"The thing I took from it was the amount of support that was there for us within F1. We had tremendous support from fans all around the world, not just U.S.-based fans. But there was also a great deal of outreach from a lot of different teams.
"That much was clear obviously in some of the press that was coming out – with [McLaren boss] Martin Whitmarsh saying that FOTA had to do everything in their power to help these teams get to the grid. Ferrari president Luca di Montezemolo made a similar comment at the unveiling of the F10 – that he wished he could supply an American team with a chassis. Bernie Ecclestone reached out several times, and we were offered the Toyotas before Stefanovich, and that was something that Bernie was trying to put together.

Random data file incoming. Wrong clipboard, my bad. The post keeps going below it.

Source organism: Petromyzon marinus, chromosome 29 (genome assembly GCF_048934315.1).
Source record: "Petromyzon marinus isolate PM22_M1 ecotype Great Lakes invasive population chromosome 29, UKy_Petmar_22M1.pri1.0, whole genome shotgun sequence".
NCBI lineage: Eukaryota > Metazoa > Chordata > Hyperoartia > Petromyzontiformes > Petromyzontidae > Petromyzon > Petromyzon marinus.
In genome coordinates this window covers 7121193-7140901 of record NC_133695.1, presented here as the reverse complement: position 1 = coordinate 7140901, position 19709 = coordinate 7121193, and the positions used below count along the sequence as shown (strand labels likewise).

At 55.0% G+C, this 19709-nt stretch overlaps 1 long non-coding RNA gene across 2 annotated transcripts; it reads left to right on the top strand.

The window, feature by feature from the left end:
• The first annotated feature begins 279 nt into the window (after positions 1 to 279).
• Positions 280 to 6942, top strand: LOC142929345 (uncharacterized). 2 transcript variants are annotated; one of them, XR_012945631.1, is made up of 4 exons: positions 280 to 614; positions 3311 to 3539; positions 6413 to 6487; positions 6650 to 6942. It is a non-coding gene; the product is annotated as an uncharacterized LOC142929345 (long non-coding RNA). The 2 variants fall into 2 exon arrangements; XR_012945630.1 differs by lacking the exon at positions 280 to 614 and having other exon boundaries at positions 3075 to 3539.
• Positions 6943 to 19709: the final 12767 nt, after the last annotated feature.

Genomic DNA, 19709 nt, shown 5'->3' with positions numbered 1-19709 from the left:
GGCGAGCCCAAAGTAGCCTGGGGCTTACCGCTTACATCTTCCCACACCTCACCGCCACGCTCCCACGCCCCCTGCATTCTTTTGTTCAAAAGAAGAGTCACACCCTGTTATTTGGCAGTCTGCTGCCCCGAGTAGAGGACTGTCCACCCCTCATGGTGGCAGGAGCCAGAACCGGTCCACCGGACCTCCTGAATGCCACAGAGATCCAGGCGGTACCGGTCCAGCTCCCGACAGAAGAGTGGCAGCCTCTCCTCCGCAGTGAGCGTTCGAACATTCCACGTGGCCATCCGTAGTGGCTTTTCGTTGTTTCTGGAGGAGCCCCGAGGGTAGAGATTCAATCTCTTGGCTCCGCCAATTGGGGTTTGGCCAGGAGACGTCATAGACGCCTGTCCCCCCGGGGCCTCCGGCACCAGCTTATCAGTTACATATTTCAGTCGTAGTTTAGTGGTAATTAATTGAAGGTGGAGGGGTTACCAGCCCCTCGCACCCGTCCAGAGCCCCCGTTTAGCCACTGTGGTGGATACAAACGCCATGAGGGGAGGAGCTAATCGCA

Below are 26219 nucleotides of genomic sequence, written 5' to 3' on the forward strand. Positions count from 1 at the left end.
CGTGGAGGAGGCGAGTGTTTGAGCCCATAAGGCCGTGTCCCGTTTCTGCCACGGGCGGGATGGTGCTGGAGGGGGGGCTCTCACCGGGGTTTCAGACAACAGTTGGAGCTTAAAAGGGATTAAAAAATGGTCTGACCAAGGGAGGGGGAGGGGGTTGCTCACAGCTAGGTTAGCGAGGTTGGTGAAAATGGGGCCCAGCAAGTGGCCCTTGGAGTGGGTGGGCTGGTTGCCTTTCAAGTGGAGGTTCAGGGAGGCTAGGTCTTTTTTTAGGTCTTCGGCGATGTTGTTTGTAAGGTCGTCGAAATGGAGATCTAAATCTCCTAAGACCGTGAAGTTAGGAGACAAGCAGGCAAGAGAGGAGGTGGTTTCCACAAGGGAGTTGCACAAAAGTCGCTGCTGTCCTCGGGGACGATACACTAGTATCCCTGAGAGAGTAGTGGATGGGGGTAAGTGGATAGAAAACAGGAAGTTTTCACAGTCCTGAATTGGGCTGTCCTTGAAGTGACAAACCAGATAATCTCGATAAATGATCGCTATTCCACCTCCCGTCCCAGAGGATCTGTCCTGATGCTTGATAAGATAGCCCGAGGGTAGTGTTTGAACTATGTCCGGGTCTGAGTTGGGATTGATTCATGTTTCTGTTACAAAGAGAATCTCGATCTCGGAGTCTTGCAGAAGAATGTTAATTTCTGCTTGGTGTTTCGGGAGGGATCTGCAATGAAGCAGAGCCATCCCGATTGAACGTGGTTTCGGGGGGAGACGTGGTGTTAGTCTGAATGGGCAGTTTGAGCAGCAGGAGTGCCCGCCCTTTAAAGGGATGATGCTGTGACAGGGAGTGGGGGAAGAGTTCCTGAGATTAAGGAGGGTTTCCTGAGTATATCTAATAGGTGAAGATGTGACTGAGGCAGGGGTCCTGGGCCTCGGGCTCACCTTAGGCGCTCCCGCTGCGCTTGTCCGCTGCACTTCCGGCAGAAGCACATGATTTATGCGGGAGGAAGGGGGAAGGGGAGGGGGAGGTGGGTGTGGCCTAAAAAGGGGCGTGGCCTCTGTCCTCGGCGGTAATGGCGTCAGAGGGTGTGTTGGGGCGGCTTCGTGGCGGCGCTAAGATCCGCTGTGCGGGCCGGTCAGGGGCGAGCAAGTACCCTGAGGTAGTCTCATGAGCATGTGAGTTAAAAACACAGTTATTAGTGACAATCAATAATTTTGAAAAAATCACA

"As much as F1 has a cut-throat appearance, really everybody is in it for the greater good of the sport. It has a competitive nature to it, of course, but everybody wants to see each other turn up at the races – and that was extended to us. It wasn't just an old boys club. That was the main thing I learned.
"But there are a lot of other lessons that can be taken away from US F1, too, like don't go to the trouble of assembling a brilliant group of people if you are not going to allow them to execute. I don't think any one of us signed up to work under a dictatorship, and that is effectively what happened.
"You also need to follow through with your promises, and there were a lot of false promises made, not just to fans but also to the sport, to employees. It is one thing to have dreams and have hopes, but there needs to be clear direction and a set path. And there needs to be structure. We were lacking that."